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Don’t Assume You Know Everything

October 6, 2017

This time we hear from Vincent Cucuzza, an Elmsford, N.Y.-based financial planner with Barnum Financial Group. He recalls a time when he moved ahead on a client’s plan only to find that others had even better ideas.

A number of years ago, I had an experience that was really a gut-check for me, and it changed how I do business with all of my clients. In this particular case, I had put together a plan for a client after doing my due diligence with my in-house colleagues. But shortly after I told the client I had come up with a great plan, I learned that the client’s tax accountant had another — and better — idea for how to handle his situation.

Not long ago, one of my firm’s clients let me know he wanted to work on intergenerational planning for his daughter and that he wanted this plan to involve the purchase of property. Sounds easy enough, I thought. After all, I had done this type of thing before. I consulted with my in-house team of tax accountants and lawyers to confirm what I believed to be the best path forward. They agreed with me that it was a good plan.

The client agreed with my recommendation, and we put things in motion. However, the client also sent the plan to his accountant, which turned out to be a good idea. After a thorough review, the client’s accountant came back with a different take on how we should proceed. And that accountant was right. But we both couldn’t be right. So, you know what happened? We both looked silly and confused the client. That was not a good outcome.

When I took a step back, I realized I had been overconfident. That can happen over time when you successfully develop similar plans and strategies for clients. You start to think you know everything, and you look for answers that conform to your experience and to your understanding of the way things work. But that’s a dangerous trap, and you don’t want to fall into it.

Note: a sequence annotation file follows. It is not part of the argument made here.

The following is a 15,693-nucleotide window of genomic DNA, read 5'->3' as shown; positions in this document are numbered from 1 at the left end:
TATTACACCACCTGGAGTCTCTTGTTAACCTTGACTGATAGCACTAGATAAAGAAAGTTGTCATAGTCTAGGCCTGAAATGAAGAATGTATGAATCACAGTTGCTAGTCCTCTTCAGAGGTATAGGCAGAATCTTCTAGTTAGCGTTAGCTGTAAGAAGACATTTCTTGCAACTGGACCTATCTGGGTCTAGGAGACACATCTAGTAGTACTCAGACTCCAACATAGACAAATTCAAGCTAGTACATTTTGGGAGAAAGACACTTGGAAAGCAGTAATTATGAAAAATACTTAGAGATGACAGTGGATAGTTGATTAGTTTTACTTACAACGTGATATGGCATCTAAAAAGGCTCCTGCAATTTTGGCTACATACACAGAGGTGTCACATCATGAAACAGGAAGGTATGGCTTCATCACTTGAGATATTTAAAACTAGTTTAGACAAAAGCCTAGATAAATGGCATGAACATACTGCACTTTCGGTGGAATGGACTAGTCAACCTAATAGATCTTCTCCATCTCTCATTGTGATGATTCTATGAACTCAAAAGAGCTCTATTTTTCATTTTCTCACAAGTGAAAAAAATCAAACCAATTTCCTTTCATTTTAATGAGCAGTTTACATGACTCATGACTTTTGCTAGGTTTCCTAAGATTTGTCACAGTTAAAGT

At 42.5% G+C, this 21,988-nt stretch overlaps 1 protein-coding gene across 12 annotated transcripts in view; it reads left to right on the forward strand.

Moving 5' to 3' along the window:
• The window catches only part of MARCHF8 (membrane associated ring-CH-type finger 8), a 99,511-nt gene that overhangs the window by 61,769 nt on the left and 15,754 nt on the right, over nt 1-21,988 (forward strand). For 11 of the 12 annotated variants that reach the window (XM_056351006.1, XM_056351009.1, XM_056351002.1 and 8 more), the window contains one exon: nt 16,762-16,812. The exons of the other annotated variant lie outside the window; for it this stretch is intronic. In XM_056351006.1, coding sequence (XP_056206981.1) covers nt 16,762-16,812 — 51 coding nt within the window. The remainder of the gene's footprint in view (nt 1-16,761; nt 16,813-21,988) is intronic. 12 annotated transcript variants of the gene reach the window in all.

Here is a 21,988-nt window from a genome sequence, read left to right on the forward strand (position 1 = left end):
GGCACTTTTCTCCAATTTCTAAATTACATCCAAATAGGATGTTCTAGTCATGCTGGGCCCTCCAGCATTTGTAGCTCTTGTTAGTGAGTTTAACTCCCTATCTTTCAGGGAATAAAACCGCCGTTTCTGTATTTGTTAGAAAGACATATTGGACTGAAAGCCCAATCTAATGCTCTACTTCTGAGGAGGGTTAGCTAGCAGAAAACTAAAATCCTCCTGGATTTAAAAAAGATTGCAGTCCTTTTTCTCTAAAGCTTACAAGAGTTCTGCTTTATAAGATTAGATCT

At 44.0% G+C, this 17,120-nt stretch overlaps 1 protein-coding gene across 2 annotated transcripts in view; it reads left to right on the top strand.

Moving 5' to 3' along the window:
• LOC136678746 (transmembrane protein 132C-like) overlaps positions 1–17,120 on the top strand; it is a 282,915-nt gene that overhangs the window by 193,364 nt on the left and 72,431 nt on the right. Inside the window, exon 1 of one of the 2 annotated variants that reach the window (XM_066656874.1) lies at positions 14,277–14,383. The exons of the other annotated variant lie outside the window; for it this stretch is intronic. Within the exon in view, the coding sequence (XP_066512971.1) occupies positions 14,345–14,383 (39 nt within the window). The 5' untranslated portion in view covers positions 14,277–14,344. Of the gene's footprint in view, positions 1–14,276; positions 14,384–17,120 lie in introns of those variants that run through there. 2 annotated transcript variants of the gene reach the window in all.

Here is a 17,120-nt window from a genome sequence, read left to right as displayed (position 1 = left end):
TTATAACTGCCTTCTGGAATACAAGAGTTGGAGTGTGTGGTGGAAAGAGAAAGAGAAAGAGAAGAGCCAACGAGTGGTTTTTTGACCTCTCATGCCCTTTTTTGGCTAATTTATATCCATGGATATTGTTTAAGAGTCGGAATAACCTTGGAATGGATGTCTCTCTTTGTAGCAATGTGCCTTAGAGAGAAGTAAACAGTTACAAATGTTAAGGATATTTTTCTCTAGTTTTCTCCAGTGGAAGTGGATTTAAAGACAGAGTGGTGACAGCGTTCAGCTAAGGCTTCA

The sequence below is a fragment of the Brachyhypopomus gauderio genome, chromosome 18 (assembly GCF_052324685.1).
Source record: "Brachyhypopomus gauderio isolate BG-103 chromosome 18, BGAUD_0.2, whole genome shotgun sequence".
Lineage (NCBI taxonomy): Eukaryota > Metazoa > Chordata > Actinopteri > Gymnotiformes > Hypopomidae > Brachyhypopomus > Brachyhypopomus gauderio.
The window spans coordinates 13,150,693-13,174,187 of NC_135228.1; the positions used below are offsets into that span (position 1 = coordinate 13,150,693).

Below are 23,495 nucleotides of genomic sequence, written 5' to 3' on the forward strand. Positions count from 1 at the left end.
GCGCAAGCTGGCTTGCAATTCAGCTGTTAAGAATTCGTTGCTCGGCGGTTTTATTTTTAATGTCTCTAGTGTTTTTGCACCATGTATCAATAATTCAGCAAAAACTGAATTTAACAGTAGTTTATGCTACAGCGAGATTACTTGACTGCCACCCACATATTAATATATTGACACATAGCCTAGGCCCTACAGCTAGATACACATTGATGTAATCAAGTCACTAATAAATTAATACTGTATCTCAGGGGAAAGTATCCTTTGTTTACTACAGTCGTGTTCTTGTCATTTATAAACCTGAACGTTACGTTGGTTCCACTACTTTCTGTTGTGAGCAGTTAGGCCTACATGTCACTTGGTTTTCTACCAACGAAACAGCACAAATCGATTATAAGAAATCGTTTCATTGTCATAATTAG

Vincent Cucuzza

Fortunately, this story has a happy ending. I ended up incorporating the accountant’s advice and reworked the plan accordingly. But the whole experience was a big lesson for me. It was a stark reminder to reach out to all available experts, especially the client’s other service professionals, including accountants and lawyers.

Accountants may have more experience interpreting tax laws and in making those laws work for different clients. It is also important to remember that a client’s other service professionals are also plugged into their clients’ lives and are attuned to what they need. As an advisor, you will certainly know a great deal about your clients and their needs, but you won’t know everything. Reaching out to those professionals can expand your understanding of your clients’ situations — and the more you know, the better you can perform.

With that in mind, I now always double-check with clients about any other professionals they work with. Whenever I’m putting together a plan or making any complex strategic decisions, I always contact those people to get their input. It’s better for everyone.